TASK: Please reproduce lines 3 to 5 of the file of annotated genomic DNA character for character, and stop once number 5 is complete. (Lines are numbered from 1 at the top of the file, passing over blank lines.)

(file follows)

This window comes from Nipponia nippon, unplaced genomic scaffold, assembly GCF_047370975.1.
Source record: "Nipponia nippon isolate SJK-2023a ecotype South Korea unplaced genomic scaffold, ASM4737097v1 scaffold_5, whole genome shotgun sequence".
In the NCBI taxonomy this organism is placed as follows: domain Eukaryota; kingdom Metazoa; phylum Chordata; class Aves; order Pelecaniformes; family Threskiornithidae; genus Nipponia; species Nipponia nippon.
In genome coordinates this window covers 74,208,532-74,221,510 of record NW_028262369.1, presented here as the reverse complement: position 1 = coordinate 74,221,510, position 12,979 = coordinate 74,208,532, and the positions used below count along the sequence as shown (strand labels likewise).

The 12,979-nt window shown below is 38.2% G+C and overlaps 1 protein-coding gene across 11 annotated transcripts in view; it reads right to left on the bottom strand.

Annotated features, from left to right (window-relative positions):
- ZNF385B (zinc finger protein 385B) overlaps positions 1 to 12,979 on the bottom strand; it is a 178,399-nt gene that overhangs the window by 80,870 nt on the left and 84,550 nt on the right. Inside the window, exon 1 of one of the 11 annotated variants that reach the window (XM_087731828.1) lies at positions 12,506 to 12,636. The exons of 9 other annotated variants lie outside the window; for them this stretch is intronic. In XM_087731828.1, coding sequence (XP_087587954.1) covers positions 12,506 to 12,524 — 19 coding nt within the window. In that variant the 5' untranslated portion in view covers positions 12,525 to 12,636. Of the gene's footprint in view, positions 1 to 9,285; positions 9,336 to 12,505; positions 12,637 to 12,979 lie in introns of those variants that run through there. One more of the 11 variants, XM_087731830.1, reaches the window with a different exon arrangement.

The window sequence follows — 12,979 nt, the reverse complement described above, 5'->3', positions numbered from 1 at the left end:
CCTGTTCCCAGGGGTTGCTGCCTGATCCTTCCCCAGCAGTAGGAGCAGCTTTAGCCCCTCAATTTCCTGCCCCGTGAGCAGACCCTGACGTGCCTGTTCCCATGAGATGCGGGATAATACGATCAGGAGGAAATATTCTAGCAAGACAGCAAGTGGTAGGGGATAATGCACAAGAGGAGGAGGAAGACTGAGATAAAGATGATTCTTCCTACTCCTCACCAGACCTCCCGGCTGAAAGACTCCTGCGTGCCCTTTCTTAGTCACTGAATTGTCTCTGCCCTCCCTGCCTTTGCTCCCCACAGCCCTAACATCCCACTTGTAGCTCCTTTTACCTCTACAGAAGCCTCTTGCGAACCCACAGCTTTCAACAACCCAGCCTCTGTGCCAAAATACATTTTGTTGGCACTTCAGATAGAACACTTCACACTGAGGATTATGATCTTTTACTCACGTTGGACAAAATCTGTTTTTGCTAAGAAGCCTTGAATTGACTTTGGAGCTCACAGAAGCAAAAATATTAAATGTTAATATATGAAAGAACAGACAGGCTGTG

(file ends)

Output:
In the NCBI taxonomy this organism is placed as follows: domain Eukaryota; kingdom Metazoa; phylum Chordata; class Aves; order Pelecaniformes; family Threskiornithidae; genus Nipponia; species Nipponia nippon.
In genome coordinates this window covers 74,208,532-74,221,510 of record NW_028262369.1, presented here as the reverse complement: position 1 = coordinate 74,221,510, position 12,979 = coordinate 74,208,532, and the positions used below count along the sequence as shown (strand labels likewise).

The 12,979-nt window shown below is 38.2% G+C and overlaps 1 protein-coding gene across 11 annotated transcripts in view; it reads right to left on the bottom strand.